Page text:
- 5 x National Champion
- World Cup Podium
- World Championship Medal (2001)
- MTB Tour de France Stage Winner
It was fun and tiring at the same time. Unfortunately for me, Adam Craig was both out-climbing and descending me. I guess that was self inflicted with my laid back attitude leading into the event, which meant everything was left to the last minute. I was pretty tired after a 16 hour day on Friday before the XC start. Somehow I managed to hold onto to Adam up the climb, but I had to concede 10 to 15 seconds initially on the downhill, just to let his dust settle, so I could see where I was going. I was really happy to only be 40 seconds behind him at the bottom of the 45 minute downhill. Especially since I had only done half a downhill run on Friday and was essentially riding theÃ‚Â course blind.
I was having a smooth run on the downhill, but felt I was really nursing the bike through a lot of sections on my Epic, 4Ã‚Â¡Ã‚Â¨ of travel, XC race wheels etc, weren’t ideal on that course. I also lost a lot of time playing it safe – not knowing where I was going. I managed to get through all the technical stuff safely only to puncture on the smoothest part of the course. I initially thought I was close to the finish line, so rode the flat for a mile or two, until I came to the conclusion I had further to go than I thought. Finally made the change of tire, then the CO2 didn’t work. Luckily I had a pump, butÃ‚Â man, it takes a long time to pump up a 2.2″ tire! So I lost time with my initial stupidity andÃ‚Â then more with the slowest change ever. Somehow I still managed to hang on for third in theÃ‚Â overall??
Next year it’s game on! I’m going to do it properly with bike setup etc and spend some time learning the course.
Um, a Lawyer?? Not sure that was even the case? Riding wasn’t something that I ever had plans on doing for a living, (I couldn’t even finish top 10 at Junior Nationals). It was just something that developed or happened. I started riding mountain bikes as a kid because my friends were into it, and even then, XC wasn’t our thing. As typicalÃ‚Â teenagers it was all about downhilling, trials riding and who could get the most air when jumping. I went through school with a half intention on going to university, only when I finished school I had no idea what I wanted to do. I essentially took a year off and got a part time job. With the extra time I started doing more road riding to the point where I was a full time local roadie doing stupidly long miles. Two years later I got talked into going to MTB Nationals again, whereÃ‚Â I finished 3rd in U23 and made the Australia Worlds Team. Since then I’ve been traveling and racing mountainÃ‚Â bikes. I still call myself a roadie who races on the dirt.Oh and I’m still pretty sure Mum has some mentality that I’m a bumÃ‚Â who should get a real job.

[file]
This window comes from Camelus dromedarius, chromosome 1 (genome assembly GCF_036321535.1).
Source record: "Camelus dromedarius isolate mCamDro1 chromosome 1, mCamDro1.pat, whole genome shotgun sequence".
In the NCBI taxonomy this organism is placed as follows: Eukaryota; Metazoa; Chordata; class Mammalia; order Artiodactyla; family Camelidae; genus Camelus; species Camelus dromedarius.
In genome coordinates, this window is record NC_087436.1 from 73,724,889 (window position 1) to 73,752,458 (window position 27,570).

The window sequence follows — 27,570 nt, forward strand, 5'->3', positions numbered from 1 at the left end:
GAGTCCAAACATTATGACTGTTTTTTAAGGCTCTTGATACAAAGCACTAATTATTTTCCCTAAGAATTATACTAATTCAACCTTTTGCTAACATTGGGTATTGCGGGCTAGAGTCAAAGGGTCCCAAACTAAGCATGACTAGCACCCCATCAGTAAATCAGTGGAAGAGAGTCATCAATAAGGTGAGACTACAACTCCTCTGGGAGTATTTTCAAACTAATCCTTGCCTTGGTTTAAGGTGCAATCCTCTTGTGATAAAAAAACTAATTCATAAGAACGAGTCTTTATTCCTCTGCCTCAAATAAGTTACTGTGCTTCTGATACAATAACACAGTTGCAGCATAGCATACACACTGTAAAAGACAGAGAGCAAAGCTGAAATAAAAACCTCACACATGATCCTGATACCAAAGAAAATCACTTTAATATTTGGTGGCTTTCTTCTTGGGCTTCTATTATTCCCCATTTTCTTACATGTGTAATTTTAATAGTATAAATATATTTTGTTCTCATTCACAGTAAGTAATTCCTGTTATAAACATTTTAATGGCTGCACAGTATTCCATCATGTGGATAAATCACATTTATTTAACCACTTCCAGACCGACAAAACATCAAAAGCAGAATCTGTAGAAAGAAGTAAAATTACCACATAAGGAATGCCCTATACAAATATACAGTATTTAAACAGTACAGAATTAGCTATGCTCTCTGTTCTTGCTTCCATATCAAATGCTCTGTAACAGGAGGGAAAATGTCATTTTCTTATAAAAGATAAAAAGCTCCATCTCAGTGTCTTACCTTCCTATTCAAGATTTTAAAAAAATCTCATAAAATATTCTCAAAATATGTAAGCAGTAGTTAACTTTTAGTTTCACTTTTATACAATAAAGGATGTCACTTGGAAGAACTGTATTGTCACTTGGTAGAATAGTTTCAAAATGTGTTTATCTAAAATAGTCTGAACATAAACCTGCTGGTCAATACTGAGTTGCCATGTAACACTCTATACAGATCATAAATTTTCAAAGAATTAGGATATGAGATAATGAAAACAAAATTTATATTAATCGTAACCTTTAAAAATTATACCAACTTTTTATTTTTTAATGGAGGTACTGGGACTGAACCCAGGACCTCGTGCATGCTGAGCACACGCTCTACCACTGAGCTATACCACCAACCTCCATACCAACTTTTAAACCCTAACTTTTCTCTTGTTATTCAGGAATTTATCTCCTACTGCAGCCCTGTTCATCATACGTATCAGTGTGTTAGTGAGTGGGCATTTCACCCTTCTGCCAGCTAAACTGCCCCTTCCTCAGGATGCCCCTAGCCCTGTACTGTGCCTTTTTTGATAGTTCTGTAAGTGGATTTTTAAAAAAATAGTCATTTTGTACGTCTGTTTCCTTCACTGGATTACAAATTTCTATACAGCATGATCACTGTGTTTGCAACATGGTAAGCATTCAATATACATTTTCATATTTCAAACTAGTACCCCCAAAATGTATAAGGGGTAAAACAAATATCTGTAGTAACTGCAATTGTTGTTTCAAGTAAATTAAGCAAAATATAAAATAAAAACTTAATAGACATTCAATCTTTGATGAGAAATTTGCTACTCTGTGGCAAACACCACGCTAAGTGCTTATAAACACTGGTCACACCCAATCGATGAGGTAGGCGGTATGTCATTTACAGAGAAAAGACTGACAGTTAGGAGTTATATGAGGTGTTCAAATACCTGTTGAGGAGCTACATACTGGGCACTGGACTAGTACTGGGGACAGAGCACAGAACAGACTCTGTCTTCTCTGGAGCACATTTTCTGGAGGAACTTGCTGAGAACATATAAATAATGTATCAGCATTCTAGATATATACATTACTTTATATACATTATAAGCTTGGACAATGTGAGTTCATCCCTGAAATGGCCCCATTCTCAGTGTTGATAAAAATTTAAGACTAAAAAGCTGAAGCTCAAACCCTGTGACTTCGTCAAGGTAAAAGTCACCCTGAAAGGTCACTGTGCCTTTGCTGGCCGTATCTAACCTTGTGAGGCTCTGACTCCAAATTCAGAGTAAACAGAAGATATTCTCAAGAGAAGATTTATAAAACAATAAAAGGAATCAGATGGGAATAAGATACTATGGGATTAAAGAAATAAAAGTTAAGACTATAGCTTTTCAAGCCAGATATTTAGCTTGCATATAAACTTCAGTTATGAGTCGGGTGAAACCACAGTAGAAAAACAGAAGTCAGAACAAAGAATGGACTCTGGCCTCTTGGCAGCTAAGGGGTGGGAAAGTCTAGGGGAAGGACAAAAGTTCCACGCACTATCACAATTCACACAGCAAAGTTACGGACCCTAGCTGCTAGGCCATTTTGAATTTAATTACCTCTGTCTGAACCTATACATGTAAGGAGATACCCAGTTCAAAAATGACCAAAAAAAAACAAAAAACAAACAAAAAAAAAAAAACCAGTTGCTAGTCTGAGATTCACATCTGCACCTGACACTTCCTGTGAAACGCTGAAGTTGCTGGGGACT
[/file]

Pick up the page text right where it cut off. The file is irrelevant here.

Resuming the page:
traveled so no need to be PC, tell us what you really think.
Don’t get Pip started on that question – she loves Australia! The USA is both good and bad. We’ve been fortunate to meet some great people, which is always nice, though there are a lot of little things that are frustrating. Most of these have to do with systems, or lack thereof. Here are a couple examples: Why does health insurance pay less than 20% of a bill? (Hope insurance in Australia doesn’t ever become that lame).Ã‚Â Does the DMV really need over 12 months to produce a piece of plastic? Still waiting!Ã‚Â I hate people not being able to do their job, passing it off by saying it is “company policy” (that is very very common here!), followed by, “Hope I satisfied your inquiry.” Seriously?!? Come on, those two just don’t go together. So you could say we’ve had some frustrating moments, but we always manage to be able to laugh about it.
Very impressive resume, which win meant the most to you?
There’s not really a win that sticks out, but to be honest I’m very unemotional with racing (emotions generally cause irrational decisions). I believe that if you do the work and put yourself in the right position the result will take care of itself, so emotions don’t come into play. If I was to pick a race that stands out, it’s not a win, but my first top 10 World Cup – 2004 in Madrid, finished 9th and made the Olympic Team.
Were you nervous for the Olympics?
I don’t get nervous, as I mentioned above. Perhaps I stress in certain situations, simply because I worry about those around me stuffing up or having to deal with the drama that others around mecause.
Why did you decide to ride for Sho-Air?
It just worked out perfectly: Location, timing, current connections with Specialized etc, etc.
Spec out your bike for us:
It’s pretty standard, which is great for the everyday cyclist because it’s not in every sport you can pick upÃ‚Â exactly what the Pro’s are running at the local shop! I’m lucky enough to be able to run a combination of the best and most reliable components. Specialized: Frame, wheels, tires, and saddle combined with Sram, Rockshox, Avid and Truvativ.
What do you use to fuel for a 2 hr mt bike race?
I’ve been getting away with just sports drink, called H2O Overdrive. I’ve actually been surprised about how well it works and not needing to have any gels etc in the race.
How do you recover?
Rest, sleep, eat well, some good supplements obviously 🙂 and having a regular routine makes a big difference.
Do you have a strength program?
Yes and no, I don’t go to the gym or anything like that. I do strength work on the bike and core body stuff on the lounge room floor. I like to keep things simple and specific.
Did you have the rest of the Sho Air guys working for you during the races?
Yes and No. No in terms of being like a road race and having someone set the pace the whole time, but yes in terms of being able to use our team numbers / position to be a tactical advantage. There is nothing better than having other Teams or Riders criticize me or us for tactics. Criticism is generally your biggest asset in life as you don’t know what you are doing wrong until someone tells you; otherwise you wouldn’t do it in the first place. In this case, it tells us what we are doing right. Simply put, it means the others are insecure about the situation and we have the upper hand. So I’m looking forward to more criticism! Let the games continue.
Seems like you are enjoying your new coach? Ã‚Â Why Him?